I am so in love with Taylor McKimen’s plant pieces. To me, the amount of genius here is just staggering. At Plant Propaganda, we have seen plants tortured, smashed into a million pieces and turned into high art. All of which are, of course, fabulous things to do with plants. But what hits so close to home about McKimen’s work is the honesty. Having hung around plenty of skilled gardeners, I know there are those who share my passion for a well-tended plant. But, having also managed a hydroponics shop in a college town, I am also familiar with the sort of carnage wreaked on plants that exist in the public space and not in the confines of a private yard – chewing gum stuck to cactus spines, broken beer bottles and wadded up tissues stuffed in pots, used Band-aids hidden among the foliage.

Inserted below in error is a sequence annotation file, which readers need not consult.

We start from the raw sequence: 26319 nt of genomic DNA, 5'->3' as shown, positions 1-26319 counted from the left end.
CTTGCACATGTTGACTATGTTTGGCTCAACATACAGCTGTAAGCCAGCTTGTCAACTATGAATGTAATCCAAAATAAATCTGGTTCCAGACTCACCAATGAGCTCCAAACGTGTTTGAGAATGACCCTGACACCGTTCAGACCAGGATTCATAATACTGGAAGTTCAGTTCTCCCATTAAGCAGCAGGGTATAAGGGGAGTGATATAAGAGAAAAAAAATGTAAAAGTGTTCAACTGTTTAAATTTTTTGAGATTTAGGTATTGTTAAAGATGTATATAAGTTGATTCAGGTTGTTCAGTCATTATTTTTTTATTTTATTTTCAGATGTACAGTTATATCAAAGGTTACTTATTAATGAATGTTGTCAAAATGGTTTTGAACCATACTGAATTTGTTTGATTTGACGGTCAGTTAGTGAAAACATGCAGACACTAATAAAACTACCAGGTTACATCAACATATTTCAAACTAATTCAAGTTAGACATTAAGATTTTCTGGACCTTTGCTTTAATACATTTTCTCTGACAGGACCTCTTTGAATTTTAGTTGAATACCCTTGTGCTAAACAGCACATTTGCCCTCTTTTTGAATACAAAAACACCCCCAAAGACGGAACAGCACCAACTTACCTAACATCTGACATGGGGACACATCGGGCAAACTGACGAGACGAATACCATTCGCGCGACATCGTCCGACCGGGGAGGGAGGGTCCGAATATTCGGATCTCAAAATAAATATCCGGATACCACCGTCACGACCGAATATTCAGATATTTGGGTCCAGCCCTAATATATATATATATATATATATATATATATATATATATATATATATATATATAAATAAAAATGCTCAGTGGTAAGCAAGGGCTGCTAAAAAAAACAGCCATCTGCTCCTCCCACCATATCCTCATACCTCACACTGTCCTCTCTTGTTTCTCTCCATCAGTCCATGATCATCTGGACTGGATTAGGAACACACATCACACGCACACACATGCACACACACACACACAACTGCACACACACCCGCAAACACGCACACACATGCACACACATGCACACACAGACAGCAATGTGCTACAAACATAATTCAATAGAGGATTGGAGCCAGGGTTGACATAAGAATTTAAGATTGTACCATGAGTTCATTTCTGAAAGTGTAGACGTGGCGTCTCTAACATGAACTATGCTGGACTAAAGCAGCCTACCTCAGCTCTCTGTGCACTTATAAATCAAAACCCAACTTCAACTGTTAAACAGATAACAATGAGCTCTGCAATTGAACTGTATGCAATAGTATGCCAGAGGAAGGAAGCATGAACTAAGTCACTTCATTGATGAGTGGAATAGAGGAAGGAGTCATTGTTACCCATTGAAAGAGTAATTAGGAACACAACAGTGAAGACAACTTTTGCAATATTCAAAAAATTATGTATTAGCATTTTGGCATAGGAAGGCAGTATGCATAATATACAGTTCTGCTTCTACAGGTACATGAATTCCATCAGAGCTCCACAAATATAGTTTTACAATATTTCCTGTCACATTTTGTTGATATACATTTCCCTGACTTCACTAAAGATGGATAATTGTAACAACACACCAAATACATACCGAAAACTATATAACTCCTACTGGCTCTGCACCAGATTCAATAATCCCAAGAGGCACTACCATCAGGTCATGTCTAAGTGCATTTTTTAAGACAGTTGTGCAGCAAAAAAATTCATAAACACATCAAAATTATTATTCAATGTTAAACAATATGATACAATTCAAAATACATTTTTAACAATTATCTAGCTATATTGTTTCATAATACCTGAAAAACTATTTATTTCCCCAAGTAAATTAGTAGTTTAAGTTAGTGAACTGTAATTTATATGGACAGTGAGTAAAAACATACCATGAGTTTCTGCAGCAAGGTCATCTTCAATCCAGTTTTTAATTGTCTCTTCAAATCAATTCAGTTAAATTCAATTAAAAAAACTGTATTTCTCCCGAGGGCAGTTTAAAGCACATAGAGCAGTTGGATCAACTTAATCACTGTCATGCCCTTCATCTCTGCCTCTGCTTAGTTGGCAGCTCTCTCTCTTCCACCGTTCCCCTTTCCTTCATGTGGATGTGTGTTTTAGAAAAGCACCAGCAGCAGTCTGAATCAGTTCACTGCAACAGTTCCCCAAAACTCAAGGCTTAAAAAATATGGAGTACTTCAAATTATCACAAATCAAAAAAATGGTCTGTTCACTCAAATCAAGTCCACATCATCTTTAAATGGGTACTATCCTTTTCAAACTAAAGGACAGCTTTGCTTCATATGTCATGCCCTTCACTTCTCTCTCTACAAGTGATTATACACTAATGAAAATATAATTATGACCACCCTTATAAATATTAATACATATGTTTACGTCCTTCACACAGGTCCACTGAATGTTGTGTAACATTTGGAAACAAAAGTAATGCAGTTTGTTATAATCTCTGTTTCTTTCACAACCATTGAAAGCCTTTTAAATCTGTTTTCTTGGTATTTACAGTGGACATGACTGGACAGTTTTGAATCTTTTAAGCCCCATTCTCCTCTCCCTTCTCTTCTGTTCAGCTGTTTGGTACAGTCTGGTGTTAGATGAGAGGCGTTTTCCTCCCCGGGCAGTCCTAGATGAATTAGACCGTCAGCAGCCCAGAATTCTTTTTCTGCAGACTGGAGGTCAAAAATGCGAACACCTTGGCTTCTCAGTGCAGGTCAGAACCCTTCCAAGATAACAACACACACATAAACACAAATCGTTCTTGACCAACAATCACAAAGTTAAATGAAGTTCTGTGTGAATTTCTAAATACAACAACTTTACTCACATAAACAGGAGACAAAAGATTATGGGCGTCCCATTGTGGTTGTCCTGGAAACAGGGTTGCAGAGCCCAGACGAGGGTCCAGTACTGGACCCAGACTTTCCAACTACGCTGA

These are the plants in McKimens’ world. Growing up in a small California town on the border of Mexico, his work his influenced by his experience of the Southwest. These are the sorts of plants you find in run-down, often impoverished parts of cities throughout America: plants forgotten, sitting sadly on the porch amongst discarded liquor bottles, hung with old socks, covered in cobwebs and planted in all manner of dollar-store pot or soup can. Christmas cacti and geraniums purchased at Home Depot that have been neglected for years, now sharing space with beer cans and candy wrappers.
There are more than just a few of these patio vignettes up and down our street, making me feel a down-to-earth-ness and connection with McKimen’s pieces. And when his plants are elsewhere, they don’t fare much better: indoors, they are forgotten relics sitting atop ancient CRT televisions. In their natural habitat, they struggle up through and grow over the wreckage of a defunct pickup truck. Despite it all, though, the pieces are not depressing. They are just real. Illustrated in the bright colors and cartoony curves of the graffiti McKimens’ grew up around, and with blunt, tongue-in-cheek titles like Cactus Tangle, Tackle Cactus and Ashtray Succulent, there is still delight to be found here.
Photos and art © Taylor McKimens
For more psychedelic Southwestern art, check out his portfolio.